There was one sight I have never seen before in the Capitol.  Jeremy Ryan, who many know from his videos on-line, was using a device that most would love a chance to try.  Due to medical reasons he was allowed to bring his segway into the Capitol.  Ryan was one of the most interesting faces I talked with on Thursday.  Bright, passionate, and clearly a caring person.

When  I asked Ryan how long he was going to stay he responded without hesitation, “for as long as I need to.”

That seemed the spirit of the crowd. 

Before I left Representative Brett Hulsey spoke to the folks and told them “we may have differences (with the Republicans) but we do not have to be disagreeable”.    He also asked people to greet State Senator Grothman, who has labeled the protestors “slobs”, with politeness.

As I left after about an hour the assembled people broke into “Amazing Grace”.  The lady leading the song only knew the first verse, and was handed music with the rest of the song.  Let me add that moment under the dome was quite remarkable.  I only wish Senator Grothman could have witnessed it  with me.

Outside the same scene as yesterday took place as several state representatives had some office furniture out on the statehouse lawn as a way to greet constituents.  Since it was so hard for voters to get inside, elected officials came to them outside.

I asked two Assembly staffers how they were holding up during these last three weeks.  “This is historic, and we are tired, but we are doing OK” one told me. 

What too many never think about when this chaos takes place are the many dedicated people who work in the statehouse and keep the trains running on time.  CP wants to thank them for a job well done, and hoping someone is kind enough to buy them a strong cup of coffee when they most need it.  The Capitol staff are to be applauded for the hard work they do in chaotic times.

The large doors of the building are shut and locked.  But the people of Wisconsin have visited all the same and left sticky notes with countless ideas and feelings.

Prediction From Caffeinated Politics About Wisconsin Politics

Unless there is a compromise on the budget repair bill, and in light of the state budget to be unveiled Tuesday, I expect bigger crowds next Saturday at the State Capitol.

This political storm is just starting to ramp up.

After the past two weeks one thing is very clear.  The voters and citizens of this state are mighty pissed!

Within the political ranks of Wisconsin from either party no one has ever witnessed such lunacy which now passes for governance.   The seasoned and mature minds are just shaking their heads and wondering WTF!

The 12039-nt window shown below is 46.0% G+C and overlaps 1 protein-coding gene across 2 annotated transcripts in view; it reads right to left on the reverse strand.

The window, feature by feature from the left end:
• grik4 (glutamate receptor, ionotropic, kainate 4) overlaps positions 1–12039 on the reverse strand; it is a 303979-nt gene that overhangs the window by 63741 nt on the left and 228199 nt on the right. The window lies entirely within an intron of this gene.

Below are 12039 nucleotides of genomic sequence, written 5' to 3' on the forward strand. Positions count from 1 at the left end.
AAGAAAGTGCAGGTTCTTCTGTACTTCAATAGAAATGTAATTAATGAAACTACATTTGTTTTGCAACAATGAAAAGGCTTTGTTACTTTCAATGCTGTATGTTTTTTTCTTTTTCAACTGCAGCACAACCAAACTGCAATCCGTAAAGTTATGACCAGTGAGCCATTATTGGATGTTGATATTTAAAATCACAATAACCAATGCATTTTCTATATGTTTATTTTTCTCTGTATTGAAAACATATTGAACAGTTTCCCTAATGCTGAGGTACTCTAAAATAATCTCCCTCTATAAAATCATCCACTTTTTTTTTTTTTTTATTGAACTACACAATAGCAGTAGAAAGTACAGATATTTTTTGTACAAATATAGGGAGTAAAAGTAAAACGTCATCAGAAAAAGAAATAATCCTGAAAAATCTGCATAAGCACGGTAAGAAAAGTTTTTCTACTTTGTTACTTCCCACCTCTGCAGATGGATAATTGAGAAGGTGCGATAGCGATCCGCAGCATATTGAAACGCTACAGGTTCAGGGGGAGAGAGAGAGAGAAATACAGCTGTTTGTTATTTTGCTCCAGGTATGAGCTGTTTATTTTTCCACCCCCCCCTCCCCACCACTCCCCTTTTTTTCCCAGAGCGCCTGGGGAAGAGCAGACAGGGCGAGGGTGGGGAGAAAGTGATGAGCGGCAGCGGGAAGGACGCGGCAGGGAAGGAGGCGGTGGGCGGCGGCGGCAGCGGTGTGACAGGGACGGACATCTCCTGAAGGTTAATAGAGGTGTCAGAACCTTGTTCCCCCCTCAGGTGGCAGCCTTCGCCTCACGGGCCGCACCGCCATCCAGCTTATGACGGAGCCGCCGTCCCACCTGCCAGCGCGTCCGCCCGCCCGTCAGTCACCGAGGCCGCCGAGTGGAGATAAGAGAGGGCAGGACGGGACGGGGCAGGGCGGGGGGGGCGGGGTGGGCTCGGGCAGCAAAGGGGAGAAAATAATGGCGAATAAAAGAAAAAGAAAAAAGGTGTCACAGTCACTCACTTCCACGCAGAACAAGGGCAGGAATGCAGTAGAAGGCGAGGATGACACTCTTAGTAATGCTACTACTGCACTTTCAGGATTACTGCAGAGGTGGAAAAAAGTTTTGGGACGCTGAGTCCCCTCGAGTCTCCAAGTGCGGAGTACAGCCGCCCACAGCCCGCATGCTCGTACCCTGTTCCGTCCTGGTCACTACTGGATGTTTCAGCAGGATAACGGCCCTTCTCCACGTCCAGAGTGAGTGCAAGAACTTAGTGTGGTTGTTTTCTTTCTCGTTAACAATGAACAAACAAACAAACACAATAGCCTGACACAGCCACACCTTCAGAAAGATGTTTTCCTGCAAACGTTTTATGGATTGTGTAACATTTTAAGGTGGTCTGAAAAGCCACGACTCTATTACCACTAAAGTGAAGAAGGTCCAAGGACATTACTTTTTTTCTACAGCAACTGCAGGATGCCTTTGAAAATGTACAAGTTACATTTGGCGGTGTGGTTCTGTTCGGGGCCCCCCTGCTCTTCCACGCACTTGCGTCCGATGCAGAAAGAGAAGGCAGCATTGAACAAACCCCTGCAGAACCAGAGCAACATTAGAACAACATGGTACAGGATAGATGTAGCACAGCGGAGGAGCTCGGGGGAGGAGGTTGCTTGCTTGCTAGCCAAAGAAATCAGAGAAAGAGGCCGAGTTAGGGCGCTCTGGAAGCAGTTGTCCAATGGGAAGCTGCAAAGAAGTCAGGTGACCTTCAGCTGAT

On Sunday I had to smile at the words penned by Doug Moe in the Wisconsin State Journal about his conversation with former Governor Tommy Thompson.  Every reader of the column knew that Thompson was being a gentleman and biting his tongue when he spoke of the outrageous issue that now confronts this state.  

The line that just rang with understatement and made me howl was Thompson saying “It possibly could have been handled better.” 

Thompson would never have let himself get so mired in the muck and distracted as Scott Walker has done.  No politician worth his salt dives into an empty swimming pool…and then wants everyone else to take the plunge too!

Governor Walker is not up to the job that he was elected for in November, and not intelligent enough to understand that fact.

The chaos and divisions that are being created within our communities and workplaces as a result of the ideas and plans being hatched by his administration must end. 

Someone has to tell Walker, and get him to listen.

It is quite obvious to anyone that takes the time to look out the windows of the State Capitol that the people of Wisconsin are not willing to follow Walker.

They want a change in direction, and they want it now.

The people are in NO mood for the games that Walker and his allies are playing.  In just a few weeks the conservatives have over-played their hand.

The question I will be looking to find an answer for this week is if the Republicans are listening to the people of this state?

Will the legislative members of the GOP have a heart-to-heart chat with Walker?  Will they advise Walker the hokum that is being spun is not what the people of Wisconsin bought when they elected the GOP last November.

The Republicans had better wise up and sit down for a chat this week with Governor Walker and settle a few issues.

If not the people of Wisconsin will come back to Madison next weekend for a chat of their own. 

The people intend to be heard.  They intend to win this policy battle.